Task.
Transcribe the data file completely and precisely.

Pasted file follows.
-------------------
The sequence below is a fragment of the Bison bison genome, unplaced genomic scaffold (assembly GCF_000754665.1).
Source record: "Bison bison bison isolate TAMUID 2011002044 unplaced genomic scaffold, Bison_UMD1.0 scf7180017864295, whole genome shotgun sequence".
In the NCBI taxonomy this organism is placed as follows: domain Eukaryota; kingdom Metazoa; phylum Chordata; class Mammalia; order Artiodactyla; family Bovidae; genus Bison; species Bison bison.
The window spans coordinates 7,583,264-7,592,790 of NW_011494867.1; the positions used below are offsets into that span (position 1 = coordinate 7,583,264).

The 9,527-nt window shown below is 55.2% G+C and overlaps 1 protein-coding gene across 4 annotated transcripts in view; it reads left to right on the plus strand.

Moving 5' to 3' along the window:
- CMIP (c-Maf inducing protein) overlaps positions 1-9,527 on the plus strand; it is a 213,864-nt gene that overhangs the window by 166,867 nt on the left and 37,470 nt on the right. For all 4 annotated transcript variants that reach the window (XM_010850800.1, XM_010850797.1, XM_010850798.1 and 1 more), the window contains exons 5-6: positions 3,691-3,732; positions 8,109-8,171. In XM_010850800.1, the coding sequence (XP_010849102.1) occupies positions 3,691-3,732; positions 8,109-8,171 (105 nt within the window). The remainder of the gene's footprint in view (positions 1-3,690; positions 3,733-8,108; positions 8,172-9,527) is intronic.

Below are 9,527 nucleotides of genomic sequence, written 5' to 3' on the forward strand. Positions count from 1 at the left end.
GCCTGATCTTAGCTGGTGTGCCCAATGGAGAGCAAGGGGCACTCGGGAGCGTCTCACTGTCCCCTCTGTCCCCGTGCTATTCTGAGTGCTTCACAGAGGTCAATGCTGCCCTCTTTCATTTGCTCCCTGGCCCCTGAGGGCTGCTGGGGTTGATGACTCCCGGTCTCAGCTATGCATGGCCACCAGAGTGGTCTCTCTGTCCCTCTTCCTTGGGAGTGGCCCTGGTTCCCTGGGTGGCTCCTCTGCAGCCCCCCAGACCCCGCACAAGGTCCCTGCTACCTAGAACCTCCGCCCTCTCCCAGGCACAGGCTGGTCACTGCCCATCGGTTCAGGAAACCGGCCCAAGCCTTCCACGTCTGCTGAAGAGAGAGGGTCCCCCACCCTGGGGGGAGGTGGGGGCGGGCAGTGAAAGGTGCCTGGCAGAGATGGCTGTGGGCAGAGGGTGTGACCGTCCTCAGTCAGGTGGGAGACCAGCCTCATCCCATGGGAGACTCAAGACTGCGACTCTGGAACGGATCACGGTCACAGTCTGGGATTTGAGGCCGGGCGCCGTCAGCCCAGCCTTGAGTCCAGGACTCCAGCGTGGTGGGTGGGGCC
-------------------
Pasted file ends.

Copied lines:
The sequence below is a fragment of the Bison bison genome, unplaced genomic scaffold (assembly GCF_000754665.1).
Source record: "Bison bison bison isolate TAMUID 2011002044 unplaced genomic scaffold, Bison_UMD1.0 scf7180017864295, whole genome shotgun sequence".
In the NCBI taxonomy this organism is placed as follows: domain Eukaryota; kingdom Metazoa; phylum Chordata; class Mammalia; order Artiodactyla; family Bovidae; genus Bison; species Bison bison.
The window spans coordinates 7,583,264-7,592,790 of NW_011494867.1; the positions used below are offsets into that span (position 1 = coordinate 7,583,264).

The 9,527-nt window shown below is 55.2% G+C and overlaps 1 protein-coding gene across 4 annotated transcripts in view; it reads left to right on the plus strand.

Moving 5' to 3' along the window:
- CMIP (c-Maf inducing protein) overlaps positions 1-9,527 on the plus strand; it is a 213,864-nt gene that overhangs the window by 166,867 nt on the left and 37,470 nt on the right. For all 4 annotated transcript variants that reach the window (XM_010850800.1, XM_010850797.1, XM_010850798.1 and 1 more), the window contains exons 5-6: positions 3,691-3,732; positions 8,109-8,171. In XM_010850800.1, the coding sequence (XP_010849102.1) occupies positions 3,691-3,732; positions 8,109-8,171 (105 nt within the window). The remainder of the gene's footprint in view (positions 1-3,690; positions 3,733-8,108; positions 8,172-9,527) is intronic.

Below are 9,527 nucleotides of genomic sequence, written 5' to 3' on the forward strand. Positions count from 1 at the left end.
GCCTGATCTTAGCTGGTGTGCCCAATGGAGAGCAAGGGGCACTCGGGAGCGTCTCACTGTCCCCTCTGTCCCCGTGCTATTCTGAGTGCTTCACAGAGGTCAATGCTGCCCTCTTTCATTTGCTCCCTGGCCCCTGAGGGCTGCTGGGGTTGATGACTCCCGGTCTCAGCTATGCATGGCCACCAGAGTGGTCTCTCTGTCCCTCTTCCTTGGGAGTGGCCCTGGTTCCCTGGGTGGCTCCTCTGCAGCCCCCCAGACCCCGCACAAGGTCCCTGCTACCTAGAACCTCCGCCCTCTCCCAGGCACAGGCTGGTCACTGCCCATCGGTTCAGGAAACCGGCCCAAGCCTTCCACGTCTGCTGAAGAGAGAGGGTCCCCCACCCTGGGGGGAGGTGGGGGCGGGCAGTGAAAGGTGCCTGGCAGAGATGGCTGTGGGCAGAGGGTGTGACCGTCCTCAGTCAGGTGGGAGACCAGCCTCATCCCATGGGAGACTCAAGACTGCGACTCTGGAACGGATCACGGTCACAGTCTGGGATTTGAGGCCGGGCGCCGTCAGCCCAGCCTTGAGTCCAGGACTCCAGCGTGGTGGGTGGGGCC